Music: the superpower in your pocket

headphones

July 1, 2020

It’s a big claim, but think about all the times of need you have turned to music ... in times of heartbreak, teenage angst, weddings, funerals, setting the scene for a party (at the beginning and at the end of the night), for graduations, for religious services, and on and on.

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Just what is it about music that makes it so powerful?

Music as a social glue

Music has always been the glue that binds us, from mothers singing and rocking babies, to rhythms punctuating storytelling around a campfire, to political rallies, to war songs propelling the army forward.

In fact, I don’t know how I would have found my way through

  • teenage years without having my mood matched in song
  • the early years of parenting without the soothing rhythm, focus and company of songs through the night
  • even the best times, without the accompanying soundtrack connecting me with my people and memories along the way.

Music connects to our emotions, our motivations and our connection with others

The fact that we have these curated playlists throughout our lives, made to match the highpoints and the low points, show that we know loud and clear that music impacts us. And research in the areas of music psychology, music therapy and music medicine concurs, demonstrating music’s capacity to:

A brief overview of music & the brain

Through the neuroscience research boom over the last couple of decades, we have been able to begin to make sense of the way music is processed in our brains and bodies. However, looking into and understanding the psychology and physiology of how music impacts us is a big undertaking. There is a reason that it takes a masters degree to become a Registered Music Therapist!

Let’s have a brief look at what is involved...

For a start, music is processed by many different parts of the brain. The video below gives a brief overview:

Music creates fireworks in the brain

shows so well (it’s under 5 minutes and well worth a watch for a quick summary).

You can also find an interactive map of the brain on music here.

On a structural level,we know that making and listening to music involves both hemispheres of the brain & the simultaneous use of multiple parts of the brain. We also know that the brain areas activated by music process other functions, and that music builds new neural pathways.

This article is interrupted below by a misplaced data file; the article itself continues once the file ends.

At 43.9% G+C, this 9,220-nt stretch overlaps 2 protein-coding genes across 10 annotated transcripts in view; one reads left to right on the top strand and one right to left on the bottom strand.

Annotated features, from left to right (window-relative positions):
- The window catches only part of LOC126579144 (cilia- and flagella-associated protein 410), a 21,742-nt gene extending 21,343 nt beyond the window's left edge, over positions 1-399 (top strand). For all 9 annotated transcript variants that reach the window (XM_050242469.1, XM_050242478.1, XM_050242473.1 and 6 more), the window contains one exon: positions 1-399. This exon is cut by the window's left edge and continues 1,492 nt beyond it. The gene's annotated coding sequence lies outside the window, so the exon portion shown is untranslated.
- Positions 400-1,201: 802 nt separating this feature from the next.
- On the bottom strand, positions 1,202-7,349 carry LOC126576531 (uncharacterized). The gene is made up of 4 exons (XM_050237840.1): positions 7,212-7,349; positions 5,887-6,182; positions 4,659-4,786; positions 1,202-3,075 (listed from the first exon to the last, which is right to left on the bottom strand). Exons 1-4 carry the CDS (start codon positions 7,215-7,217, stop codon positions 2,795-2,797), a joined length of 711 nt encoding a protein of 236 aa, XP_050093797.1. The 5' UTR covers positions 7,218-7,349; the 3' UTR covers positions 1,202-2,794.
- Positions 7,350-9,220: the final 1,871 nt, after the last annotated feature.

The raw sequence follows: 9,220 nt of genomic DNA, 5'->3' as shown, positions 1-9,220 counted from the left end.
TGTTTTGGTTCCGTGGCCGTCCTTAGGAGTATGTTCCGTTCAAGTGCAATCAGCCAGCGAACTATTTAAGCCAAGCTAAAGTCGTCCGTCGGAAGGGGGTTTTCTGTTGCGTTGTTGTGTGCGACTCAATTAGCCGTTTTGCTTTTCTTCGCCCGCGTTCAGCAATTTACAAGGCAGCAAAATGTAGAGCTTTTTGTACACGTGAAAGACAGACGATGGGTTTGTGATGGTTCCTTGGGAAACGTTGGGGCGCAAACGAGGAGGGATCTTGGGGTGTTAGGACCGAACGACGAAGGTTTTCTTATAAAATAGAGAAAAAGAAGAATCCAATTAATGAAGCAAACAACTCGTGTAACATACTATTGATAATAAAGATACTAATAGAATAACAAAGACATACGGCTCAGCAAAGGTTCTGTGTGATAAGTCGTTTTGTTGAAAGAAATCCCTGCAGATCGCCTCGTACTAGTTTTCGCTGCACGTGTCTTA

Further, research demonstrates music’s capacity to organise and regulate blood pressure, heart rate, breathing, motor functioning and cerebral blood flow. This means that music can interact with our physiology to slow down or accelerate our breathing, our pulse and our movement. This helps to explain how music helps us to relax or get us moving at the gym.

If chosen carefully, and with intention, we can also use music to improve our health and wellbeing. For example, we can use music to reduce our heart rate if we are experiencing anxiety.

Music impacts our neurochemistry

As summarised by these psychology researchers, listening to, or playing music, interacts with levels of dopamine, serotonin, oxytocin, cortisol, human growth hormone, & immunoglobulin. In other words, music activates some of the key neurotransmitters and neuropeptides that are involved in:

  • making us feel good and motivated
  • helping us to build trust and connection with others
  • reducing stress
  • promoting healthy growth and metabolism and
  • building our immune response.

Not bad!

The need for caution

Whilst we can use music to boost our mood and give us energy, it can also have a detrimental effect on us. There are times when music may exacerbate a low mood or a tendency to ruminate - let’s not forget the power of music to incite hate. After all, music has been used throughout time to galvanise soldiers going into battle.

Some considerations, offered by researchers at the University of Melbourne’s National Music Therapy Research Unit, include

  • assessing whether or not music listening is actually supporting wellbeing or intensifying low mood states (the Healthy/Unhealthy Uses of Music Scale can help clinicians assess whether or not music listening is supportive)
  • The Australian Music Therapy Association have this great resource for assessing healthy use of music in times of anxiety
  • the use of music in relation to violence and aggression (see here if you would like to explore this further).

Music imprints itself in the brain deeper than any other human experience. Music evokes emotion and emotion can bring with it memory. Music brings back the feeling of life when nothing else can.

Dr Oliver Sacks

Related Resources

Header image: Unsplash